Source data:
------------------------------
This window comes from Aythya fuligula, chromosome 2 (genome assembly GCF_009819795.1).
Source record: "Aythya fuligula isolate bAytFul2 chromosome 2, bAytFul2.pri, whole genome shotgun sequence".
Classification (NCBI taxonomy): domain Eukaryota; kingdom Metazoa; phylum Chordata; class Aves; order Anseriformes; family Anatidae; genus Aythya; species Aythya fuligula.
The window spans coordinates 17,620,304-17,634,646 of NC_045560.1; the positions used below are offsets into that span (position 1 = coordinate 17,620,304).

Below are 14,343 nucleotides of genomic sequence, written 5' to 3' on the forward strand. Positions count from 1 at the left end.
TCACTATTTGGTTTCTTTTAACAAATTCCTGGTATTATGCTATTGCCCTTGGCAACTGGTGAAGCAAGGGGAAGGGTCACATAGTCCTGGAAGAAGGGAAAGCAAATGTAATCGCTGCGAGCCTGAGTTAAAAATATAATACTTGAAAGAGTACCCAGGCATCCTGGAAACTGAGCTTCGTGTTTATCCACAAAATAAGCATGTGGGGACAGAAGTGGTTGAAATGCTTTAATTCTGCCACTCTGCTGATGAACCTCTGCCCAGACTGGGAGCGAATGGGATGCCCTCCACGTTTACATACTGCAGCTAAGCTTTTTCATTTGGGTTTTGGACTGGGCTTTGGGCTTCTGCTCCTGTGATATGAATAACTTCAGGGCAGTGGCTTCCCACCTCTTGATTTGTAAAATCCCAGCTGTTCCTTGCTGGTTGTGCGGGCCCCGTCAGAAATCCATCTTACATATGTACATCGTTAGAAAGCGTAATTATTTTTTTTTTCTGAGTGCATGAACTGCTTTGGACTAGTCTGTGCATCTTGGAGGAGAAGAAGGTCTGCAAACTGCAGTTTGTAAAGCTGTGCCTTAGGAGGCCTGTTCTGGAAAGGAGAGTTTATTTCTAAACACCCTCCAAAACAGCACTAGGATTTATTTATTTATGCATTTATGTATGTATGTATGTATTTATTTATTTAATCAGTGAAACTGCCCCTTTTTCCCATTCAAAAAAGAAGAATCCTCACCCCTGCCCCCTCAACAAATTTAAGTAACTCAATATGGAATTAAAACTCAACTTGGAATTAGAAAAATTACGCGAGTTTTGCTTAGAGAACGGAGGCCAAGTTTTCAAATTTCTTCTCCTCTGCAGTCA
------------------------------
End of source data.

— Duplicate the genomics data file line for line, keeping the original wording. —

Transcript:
This window comes from Aythya fuligula, chromosome 2 (genome assembly GCF_009819795.1).
Source record: "Aythya fuligula isolate bAytFul2 chromosome 2, bAytFul2.pri, whole genome shotgun sequence".
Classification (NCBI taxonomy): domain Eukaryota; kingdom Metazoa; phylum Chordata; class Aves; order Anseriformes; family Anatidae; genus Aythya; species Aythya fuligula.
The window spans coordinates 17,620,304-17,634,646 of NC_045560.1; the positions used below are offsets into that span (position 1 = coordinate 17,620,304).

Below are 14,343 nucleotides of genomic sequence, written 5' to 3' on the forward strand. Positions count from 1 at the left end.
TCACTATTTGGTTTCTTTTAACAAATTCCTGGTATTATGCTATTGCCCTTGGCAACTGGTGAAGCAAGGGGAAGGGTCACATAGTCCTGGAAGAAGGGAAAGCAAATGTAATCGCTGCGAGCCTGAGTTAAAAATATAATACTTGAAAGAGTACCCAGGCATCCTGGAAACTGAGCTTCGTGTTTATCCACAAAATAAGCATGTGGGGACAGAAGTGGTTGAAATGCTTTAATTCTGCCACTCTGCTGATGAACCTCTGCCCAGACTGGGAGCGAATGGGATGCCCTCCACGTTTACATACTGCAGCTAAGCTTTTTCATTTGGGTTTTGGACTGGGCTTTGGGCTTCTGCTCCTGTGATATGAATAACTTCAGGGCAGTGGCTTCCCACCTCTTGATTTGTAAAATCCCAGCTGTTCCTTGCTGGTTGTGCGGGCCCCGTCAGAAATCCATCTTACATATGTACATCGTTAGAAAGCGTAATTATTTTTTTTTTCTGAGTGCATGAACTGCTTTGGACTAGTCTGTGCATCTTGGAGGAGAAGAAGGTCTGCAAACTGCAGTTTGTAAAGCTGTGCCTTAGGAGGCCTGTTCTGGAAAGGAGAGTTTATTTCTAAACACCCTCCAAAACAGCACTAGGATTTATTTATTTATGCATTTATGTATGTATGTATGTATTTATTTATTTAATCAGTGAAACTGCCCCTTTTTCCCATTCAAAAAAGAAGAATCCTCACCCCTGCCCCCTCAACAAATTTAAGTAACTCAATATGGAATTAAAACTCAACTTGGAATTAGAAAAATTACGCGAGTTTTGCTTAGAGAACGGAGGCCAAGTTTTCAAATTTCTTCTCCTCTGCAGTCA